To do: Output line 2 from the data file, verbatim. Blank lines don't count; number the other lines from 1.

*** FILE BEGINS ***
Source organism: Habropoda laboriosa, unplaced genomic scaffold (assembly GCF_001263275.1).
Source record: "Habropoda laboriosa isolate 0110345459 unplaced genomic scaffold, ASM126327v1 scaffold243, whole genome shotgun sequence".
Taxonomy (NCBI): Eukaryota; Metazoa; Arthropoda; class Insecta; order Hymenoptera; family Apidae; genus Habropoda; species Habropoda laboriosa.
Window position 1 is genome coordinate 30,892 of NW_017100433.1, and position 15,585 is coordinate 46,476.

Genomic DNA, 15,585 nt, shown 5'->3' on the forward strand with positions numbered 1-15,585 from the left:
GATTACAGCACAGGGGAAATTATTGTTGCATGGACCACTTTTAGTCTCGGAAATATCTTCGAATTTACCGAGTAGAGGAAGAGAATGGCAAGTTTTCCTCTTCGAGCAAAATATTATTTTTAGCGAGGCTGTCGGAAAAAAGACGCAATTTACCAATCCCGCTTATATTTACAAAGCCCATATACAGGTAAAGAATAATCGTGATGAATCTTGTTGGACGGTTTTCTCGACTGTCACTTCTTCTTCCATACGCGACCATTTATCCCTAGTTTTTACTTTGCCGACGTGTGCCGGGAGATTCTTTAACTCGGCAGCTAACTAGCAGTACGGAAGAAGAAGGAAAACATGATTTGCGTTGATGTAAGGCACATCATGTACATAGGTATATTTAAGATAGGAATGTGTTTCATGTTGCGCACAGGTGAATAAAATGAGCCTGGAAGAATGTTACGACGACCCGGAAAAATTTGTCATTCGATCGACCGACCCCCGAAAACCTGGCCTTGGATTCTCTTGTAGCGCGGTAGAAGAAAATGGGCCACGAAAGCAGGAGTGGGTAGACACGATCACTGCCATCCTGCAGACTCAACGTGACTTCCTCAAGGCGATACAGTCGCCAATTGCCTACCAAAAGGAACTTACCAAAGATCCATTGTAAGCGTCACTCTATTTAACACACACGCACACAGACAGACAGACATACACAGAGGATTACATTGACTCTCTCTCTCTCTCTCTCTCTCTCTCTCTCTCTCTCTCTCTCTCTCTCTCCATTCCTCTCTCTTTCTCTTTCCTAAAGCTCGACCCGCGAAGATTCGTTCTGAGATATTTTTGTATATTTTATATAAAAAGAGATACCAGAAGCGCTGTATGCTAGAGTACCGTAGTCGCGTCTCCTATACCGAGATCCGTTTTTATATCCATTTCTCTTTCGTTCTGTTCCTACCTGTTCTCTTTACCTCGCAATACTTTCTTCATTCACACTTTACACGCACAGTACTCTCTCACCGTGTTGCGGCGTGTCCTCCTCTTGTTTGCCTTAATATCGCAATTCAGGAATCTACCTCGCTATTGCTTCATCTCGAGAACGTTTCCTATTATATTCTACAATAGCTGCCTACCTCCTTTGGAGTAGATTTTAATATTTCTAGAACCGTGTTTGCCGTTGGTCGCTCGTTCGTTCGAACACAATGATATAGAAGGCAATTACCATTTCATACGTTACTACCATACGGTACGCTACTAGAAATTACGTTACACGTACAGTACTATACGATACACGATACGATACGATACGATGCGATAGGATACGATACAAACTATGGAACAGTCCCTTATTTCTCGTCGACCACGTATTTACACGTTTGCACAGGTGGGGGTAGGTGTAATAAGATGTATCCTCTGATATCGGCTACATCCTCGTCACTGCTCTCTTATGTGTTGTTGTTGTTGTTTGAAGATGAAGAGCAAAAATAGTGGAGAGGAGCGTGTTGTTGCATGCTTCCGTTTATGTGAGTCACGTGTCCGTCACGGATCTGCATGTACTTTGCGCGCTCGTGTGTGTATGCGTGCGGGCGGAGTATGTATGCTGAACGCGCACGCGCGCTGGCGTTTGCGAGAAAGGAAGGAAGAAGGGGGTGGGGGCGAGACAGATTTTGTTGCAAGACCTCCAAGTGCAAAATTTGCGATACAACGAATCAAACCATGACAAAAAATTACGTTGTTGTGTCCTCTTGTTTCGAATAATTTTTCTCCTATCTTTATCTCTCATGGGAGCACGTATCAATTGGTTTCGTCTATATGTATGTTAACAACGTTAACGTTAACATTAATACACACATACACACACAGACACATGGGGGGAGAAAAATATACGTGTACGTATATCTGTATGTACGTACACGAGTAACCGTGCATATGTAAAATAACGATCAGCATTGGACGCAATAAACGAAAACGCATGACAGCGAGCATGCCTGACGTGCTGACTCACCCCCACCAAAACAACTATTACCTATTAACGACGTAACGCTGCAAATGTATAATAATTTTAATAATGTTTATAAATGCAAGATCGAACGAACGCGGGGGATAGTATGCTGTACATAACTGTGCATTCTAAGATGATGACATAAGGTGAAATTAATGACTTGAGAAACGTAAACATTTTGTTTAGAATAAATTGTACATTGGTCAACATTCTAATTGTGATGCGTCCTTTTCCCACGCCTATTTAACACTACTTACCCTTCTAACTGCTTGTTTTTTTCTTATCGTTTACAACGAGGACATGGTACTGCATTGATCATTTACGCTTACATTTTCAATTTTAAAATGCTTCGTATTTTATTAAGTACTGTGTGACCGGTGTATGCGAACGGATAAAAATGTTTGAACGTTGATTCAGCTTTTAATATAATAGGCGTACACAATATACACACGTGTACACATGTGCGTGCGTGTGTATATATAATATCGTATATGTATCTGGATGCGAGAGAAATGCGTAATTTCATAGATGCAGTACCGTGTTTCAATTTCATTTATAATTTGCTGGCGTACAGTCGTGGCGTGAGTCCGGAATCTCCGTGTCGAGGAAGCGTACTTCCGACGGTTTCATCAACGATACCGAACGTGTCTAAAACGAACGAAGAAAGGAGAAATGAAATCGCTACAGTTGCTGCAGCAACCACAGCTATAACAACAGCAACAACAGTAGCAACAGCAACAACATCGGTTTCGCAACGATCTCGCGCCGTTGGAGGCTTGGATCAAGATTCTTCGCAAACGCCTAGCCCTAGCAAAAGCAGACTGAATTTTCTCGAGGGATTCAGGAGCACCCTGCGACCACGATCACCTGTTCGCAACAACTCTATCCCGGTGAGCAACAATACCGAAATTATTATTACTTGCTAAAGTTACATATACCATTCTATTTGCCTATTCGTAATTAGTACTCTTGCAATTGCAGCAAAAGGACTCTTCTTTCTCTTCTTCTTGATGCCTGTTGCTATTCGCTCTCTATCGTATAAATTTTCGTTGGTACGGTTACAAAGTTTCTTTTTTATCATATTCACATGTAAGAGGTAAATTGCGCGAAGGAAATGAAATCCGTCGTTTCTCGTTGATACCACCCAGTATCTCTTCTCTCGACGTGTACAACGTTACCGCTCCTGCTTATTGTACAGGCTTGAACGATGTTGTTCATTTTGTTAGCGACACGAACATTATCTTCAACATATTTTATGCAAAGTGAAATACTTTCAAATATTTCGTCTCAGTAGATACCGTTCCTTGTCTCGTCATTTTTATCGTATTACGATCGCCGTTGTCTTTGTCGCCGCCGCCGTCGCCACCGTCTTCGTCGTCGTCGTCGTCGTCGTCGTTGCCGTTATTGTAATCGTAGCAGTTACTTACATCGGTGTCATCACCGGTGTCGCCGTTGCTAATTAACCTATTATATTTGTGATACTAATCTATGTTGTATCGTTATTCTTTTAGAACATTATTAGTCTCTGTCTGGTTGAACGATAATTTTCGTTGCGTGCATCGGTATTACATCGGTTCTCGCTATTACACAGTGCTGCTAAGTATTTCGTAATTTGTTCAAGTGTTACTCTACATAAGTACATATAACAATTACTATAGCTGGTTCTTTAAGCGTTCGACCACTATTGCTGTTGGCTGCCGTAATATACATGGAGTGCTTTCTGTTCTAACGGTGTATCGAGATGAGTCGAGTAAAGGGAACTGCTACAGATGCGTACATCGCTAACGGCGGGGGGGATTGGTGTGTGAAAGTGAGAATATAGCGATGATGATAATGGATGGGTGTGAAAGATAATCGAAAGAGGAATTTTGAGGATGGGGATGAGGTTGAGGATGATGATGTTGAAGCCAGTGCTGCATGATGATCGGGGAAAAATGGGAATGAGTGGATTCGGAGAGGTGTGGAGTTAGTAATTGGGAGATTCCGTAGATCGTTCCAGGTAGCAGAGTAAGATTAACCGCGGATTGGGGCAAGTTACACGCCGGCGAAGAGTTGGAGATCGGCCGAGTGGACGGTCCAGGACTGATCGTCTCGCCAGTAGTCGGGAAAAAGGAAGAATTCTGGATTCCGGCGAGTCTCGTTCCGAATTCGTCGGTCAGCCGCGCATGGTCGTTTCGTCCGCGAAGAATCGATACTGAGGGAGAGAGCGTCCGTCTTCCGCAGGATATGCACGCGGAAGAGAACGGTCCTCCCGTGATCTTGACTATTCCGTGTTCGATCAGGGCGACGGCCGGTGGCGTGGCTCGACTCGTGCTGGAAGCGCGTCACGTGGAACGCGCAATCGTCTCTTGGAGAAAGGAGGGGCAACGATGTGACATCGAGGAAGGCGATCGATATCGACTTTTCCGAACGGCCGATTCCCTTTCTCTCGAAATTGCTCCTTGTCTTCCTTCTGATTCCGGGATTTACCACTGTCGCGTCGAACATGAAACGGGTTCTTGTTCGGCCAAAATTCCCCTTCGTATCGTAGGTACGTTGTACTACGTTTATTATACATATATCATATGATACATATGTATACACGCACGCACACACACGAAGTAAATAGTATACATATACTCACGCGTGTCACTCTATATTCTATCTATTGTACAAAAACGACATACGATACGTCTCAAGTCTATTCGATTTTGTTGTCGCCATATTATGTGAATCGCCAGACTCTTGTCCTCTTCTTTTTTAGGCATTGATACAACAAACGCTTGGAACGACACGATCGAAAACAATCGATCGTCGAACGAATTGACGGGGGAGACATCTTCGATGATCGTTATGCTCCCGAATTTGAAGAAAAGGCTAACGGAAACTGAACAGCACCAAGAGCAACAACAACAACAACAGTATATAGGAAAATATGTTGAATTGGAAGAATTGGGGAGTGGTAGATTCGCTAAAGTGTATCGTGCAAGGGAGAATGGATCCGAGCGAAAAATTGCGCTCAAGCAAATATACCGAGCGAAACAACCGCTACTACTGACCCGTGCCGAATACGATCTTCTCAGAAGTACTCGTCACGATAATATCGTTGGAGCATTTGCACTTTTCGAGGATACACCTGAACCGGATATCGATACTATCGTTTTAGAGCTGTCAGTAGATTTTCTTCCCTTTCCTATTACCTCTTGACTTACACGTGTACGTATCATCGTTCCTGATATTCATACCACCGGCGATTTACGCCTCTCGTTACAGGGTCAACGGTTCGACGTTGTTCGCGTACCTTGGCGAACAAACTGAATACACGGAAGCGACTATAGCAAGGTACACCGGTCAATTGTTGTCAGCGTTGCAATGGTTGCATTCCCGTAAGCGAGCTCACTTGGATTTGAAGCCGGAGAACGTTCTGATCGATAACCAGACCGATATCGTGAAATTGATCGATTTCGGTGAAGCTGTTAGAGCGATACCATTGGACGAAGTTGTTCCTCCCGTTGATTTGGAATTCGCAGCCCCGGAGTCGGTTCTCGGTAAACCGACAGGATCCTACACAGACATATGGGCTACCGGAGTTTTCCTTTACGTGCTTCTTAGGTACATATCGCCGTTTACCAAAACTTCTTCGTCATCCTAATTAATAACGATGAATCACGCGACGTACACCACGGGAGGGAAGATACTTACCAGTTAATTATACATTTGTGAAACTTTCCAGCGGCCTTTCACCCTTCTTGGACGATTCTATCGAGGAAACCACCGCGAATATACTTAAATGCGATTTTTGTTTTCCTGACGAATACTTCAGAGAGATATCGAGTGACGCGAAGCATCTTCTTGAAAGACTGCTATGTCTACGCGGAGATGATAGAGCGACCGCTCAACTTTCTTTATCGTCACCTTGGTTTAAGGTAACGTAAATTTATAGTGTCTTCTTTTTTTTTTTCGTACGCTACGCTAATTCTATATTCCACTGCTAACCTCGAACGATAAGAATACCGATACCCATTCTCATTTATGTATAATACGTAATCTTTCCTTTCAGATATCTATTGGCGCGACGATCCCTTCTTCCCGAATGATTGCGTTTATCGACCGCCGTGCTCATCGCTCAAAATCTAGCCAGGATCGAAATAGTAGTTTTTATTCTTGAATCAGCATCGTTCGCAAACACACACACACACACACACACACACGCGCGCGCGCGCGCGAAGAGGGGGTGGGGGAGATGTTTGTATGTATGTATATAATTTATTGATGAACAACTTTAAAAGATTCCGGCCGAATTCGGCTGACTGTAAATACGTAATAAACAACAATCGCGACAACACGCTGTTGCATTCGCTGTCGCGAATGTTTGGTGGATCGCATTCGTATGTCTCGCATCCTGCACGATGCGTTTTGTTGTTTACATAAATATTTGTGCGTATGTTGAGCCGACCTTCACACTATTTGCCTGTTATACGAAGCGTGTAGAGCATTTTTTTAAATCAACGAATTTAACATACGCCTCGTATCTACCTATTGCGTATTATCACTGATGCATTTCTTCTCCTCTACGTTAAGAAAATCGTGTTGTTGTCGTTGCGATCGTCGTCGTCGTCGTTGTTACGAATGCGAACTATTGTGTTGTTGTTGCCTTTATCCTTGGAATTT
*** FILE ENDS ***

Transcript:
Source record: "Habropoda laboriosa isolate 0110345459 unplaced genomic scaffold, ASM126327v1 scaffold243, whole genome shotgun sequence".